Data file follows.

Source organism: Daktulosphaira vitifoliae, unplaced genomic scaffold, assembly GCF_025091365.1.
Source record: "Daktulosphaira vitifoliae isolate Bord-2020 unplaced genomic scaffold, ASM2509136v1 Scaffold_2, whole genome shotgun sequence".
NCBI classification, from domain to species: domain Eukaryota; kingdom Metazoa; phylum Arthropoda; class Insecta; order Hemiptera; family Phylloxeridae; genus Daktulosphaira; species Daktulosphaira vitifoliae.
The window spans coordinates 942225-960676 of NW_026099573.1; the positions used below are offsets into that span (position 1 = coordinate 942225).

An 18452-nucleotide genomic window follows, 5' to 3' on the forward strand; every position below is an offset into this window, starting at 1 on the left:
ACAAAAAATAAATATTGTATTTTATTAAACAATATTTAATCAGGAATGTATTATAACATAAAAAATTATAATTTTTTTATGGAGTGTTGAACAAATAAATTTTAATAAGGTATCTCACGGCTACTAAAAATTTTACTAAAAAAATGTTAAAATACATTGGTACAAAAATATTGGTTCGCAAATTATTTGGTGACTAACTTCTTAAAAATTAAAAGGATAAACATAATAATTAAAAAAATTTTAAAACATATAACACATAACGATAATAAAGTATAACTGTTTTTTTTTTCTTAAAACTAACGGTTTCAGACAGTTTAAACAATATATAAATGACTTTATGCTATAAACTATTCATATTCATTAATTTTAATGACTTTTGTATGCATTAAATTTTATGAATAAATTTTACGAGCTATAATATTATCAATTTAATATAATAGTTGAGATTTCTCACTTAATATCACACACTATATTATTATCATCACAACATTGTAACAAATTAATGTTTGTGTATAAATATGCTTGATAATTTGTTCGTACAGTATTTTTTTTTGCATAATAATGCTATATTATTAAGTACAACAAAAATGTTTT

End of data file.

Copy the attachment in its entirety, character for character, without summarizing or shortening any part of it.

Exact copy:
Source organism: Daktulosphaira vitifoliae, unplaced genomic scaffold, assembly GCF_025091365.1.
Source record: "Daktulosphaira vitifoliae isolate Bord-2020 unplaced genomic scaffold, ASM2509136v1 Scaffold_2, whole genome shotgun sequence".
NCBI classification, from domain to species: domain Eukaryota; kingdom Metazoa; phylum Arthropoda; class Insecta; order Hemiptera; family Phylloxeridae; genus Daktulosphaira; species Daktulosphaira vitifoliae.
The window spans coordinates 942225-960676 of NW_026099573.1; the positions used below are offsets into that span (position 1 = coordinate 942225).

An 18452-nucleotide genomic window follows, 5' to 3' on the forward strand; every position below is an offset into this window, starting at 1 on the left:
ACAAAAAATAAATATTGTATTTTATTAAACAATATTTAATCAGGAATGTATTATAACATAAAAAATTATAATTTTTTTATGGAGTGTTGAACAAATAAATTTTAATAAGGTATCTCACGGCTACTAAAAATTTTACTAAAAAAATGTTAAAATACATTGGTACAAAAATATTGGTTCGCAAATTATTTGGTGACTAACTTCTTAAAAATTAAAAGGATAAACATAATAATTAAAAAAATTTTAAAACATATAACACATAACGATAATAAAGTATAACTGTTTTTTTTTTCTTAAAACTAACGGTTTCAGACAGTTTAAACAATATATAAATGACTTTATGCTATAAACTATTCATATTCATTAATTTTAATGACTTTTGTATGCATTAAATTTTATGAATAAATTTTACGAGCTATAATATTATCAATTTAATATAATAGTTGAGATTTCTCACTTAATATCACACACTATATTATTATCATCACAACATTGTAACAAATTAATGTTTGTGTATAAATATGCTTGATAATTTGTTCGTACAGTATTTTTTTTTGCATAATAATGCTATATTATTAAGTACAACAAAAATGTTTT